Consider a line segment R consisting of n facilities. Each facility is a point on R and it needs to be assigned exactly one of the colors from a given palette of c colors. At an instant of time only the facilities of one particular color are 'active' and all other facilities are 'dormant'. For the set of facilities of a particular color, we compute the one dimensional Voronoi diagram, and find the cell, i.e, a segment of maximum length. The users are assumed to be uniformly distributed over R and they travel to the nearest among the facilities of that particular color that is active. Our objective is to assign colors to the facilities in such a way that the length of the longest cell is minimized. We solve this optimization problem for various values of n and c. We propose an optimal coloring scheme for the number of facilities n being a multiple of c as well as for the general case where n is not a multiple of c. When n is a multiple of c, we compute an optimal scheme in Θ(n) time. For the general case, we propose a coloring scheme that returns the optimal in O(n2logn) time.
We present external memory algorithms for outerplanarity testing, embedding outerplanar graphs, breadth-first search (BFS) and depth-first search (DFS) in outerplanar graphs, and finding a2-separator of size 2 for a given outerplanar graph. Our algorithms take O(sort(N)) I/Os and can easily be improved to take O (perm (N)) I/Os, as all these problems have linear time solutions in internal memory. For BFS, DFS, and outerplanar embedding we show matching lower bounds.
We present two results for path traversal in trees, where the traversal is performed in an asymptotically optimal number of I/Os and the tree structure is represented succinctly. Our first result is for bottom-up traversal that starts with a node in the tree T and traverses a path to the root. For blocks of size B, a tree on N nodes, and for a path of length K, we design data structures that permit traversal of the bottom-up path in O(K/B) I/Os using only bits, for an arbitrarily selected constant, ε, where 0∈<∈ε<∈1. Our second result is for top-down traversal in binary trees. We store T using (3∈+∈q)N∈+∈o(N) bits, where q is the number of bits required to store a key, while top-down traversal can still be performed in an asymptotically optimal number of I/Os.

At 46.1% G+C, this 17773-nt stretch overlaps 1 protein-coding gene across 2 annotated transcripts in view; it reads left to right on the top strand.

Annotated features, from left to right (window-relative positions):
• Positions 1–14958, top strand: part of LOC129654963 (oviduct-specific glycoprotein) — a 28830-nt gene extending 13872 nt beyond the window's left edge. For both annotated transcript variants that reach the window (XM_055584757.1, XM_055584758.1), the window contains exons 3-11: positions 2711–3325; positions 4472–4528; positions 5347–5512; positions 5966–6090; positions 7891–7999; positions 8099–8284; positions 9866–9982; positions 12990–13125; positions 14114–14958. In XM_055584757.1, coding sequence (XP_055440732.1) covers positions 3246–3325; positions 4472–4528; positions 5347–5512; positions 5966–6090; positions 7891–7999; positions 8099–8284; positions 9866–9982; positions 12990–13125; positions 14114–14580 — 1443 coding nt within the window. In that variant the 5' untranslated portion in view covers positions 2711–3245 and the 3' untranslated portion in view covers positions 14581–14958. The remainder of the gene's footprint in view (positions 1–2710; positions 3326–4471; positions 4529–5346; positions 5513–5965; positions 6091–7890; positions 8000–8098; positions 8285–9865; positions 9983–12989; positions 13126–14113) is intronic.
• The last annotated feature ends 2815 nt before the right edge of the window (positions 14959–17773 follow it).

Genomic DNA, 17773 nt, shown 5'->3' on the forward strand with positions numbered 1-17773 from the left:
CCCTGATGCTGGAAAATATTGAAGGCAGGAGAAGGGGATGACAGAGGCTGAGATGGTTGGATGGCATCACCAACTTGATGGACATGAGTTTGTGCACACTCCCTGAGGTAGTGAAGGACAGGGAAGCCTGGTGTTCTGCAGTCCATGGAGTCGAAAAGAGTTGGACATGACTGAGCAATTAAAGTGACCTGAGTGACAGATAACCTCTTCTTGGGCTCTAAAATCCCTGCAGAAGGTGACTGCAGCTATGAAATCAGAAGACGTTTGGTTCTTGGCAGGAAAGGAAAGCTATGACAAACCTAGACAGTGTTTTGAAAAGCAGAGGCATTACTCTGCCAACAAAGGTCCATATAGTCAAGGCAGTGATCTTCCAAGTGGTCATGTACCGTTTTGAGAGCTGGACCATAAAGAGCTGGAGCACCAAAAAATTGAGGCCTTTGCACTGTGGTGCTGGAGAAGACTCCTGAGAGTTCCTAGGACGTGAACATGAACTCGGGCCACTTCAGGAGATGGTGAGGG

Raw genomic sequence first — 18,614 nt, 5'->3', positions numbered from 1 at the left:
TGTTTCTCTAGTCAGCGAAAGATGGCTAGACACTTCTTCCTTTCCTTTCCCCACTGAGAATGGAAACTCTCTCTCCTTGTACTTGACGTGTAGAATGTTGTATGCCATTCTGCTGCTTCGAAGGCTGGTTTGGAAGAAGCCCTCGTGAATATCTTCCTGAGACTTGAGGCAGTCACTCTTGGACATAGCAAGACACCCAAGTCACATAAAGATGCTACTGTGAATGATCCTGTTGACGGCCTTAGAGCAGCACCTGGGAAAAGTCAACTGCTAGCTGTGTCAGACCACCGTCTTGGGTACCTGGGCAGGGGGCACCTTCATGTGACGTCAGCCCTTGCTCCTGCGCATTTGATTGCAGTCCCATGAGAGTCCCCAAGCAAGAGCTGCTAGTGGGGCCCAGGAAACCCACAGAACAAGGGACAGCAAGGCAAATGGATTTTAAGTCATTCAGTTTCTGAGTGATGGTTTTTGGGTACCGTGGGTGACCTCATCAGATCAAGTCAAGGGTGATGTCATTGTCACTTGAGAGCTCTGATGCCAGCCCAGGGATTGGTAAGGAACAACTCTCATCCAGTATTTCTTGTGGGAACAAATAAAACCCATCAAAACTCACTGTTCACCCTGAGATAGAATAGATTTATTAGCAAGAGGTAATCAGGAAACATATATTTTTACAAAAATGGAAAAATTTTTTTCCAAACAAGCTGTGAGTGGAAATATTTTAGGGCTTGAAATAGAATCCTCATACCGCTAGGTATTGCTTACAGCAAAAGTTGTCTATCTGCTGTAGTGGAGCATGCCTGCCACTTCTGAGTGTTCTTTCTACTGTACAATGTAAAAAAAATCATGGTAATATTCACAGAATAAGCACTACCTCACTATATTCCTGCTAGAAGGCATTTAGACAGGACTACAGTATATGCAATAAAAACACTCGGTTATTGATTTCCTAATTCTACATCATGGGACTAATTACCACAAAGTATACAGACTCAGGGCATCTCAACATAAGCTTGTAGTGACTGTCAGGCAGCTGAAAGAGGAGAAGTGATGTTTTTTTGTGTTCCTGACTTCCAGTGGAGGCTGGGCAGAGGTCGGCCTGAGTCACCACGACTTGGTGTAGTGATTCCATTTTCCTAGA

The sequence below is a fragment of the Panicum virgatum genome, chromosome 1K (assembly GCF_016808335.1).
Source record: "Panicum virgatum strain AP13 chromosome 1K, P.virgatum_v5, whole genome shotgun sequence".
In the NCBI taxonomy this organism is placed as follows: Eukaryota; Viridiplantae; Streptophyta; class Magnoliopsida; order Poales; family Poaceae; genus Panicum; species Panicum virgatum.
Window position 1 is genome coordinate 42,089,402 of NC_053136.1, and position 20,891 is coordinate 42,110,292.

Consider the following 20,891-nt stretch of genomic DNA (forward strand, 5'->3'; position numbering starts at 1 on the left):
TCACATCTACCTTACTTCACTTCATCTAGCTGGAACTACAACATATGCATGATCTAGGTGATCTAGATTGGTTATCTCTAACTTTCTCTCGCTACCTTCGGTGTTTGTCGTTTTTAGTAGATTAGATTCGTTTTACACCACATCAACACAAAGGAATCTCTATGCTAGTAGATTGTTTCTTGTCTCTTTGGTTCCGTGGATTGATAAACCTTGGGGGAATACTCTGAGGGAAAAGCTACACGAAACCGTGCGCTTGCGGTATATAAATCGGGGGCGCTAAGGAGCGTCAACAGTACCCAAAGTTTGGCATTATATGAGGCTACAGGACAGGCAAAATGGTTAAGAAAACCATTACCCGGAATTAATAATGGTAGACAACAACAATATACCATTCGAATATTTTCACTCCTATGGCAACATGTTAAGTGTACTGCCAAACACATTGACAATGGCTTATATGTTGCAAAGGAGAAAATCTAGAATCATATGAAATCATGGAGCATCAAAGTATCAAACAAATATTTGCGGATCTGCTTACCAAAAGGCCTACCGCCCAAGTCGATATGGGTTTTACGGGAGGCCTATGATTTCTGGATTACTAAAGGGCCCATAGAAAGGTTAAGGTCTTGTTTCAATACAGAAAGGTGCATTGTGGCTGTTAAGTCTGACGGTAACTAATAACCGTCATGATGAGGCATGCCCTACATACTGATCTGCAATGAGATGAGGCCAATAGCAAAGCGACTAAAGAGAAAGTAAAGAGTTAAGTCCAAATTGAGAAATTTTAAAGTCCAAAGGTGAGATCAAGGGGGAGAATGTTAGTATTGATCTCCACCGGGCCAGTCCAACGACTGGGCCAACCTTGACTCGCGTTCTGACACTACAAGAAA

It is well-known that the greedy algorithm produces high quality spanners and therefore is used in several applications. However, for points in d-dimensional Euclidean space, the greedy algorithm has cubic running time. In this paper we present an algorithm that computes the greedy spanner (spanner computed by the greedy algorithm) for a set of n points from a metric space with bounded doubling dimension in time using space. Since the lower bound for computing such spanners is Ω(n 2), the time complexity of our algorithm is optimal to within a logarithmic factor.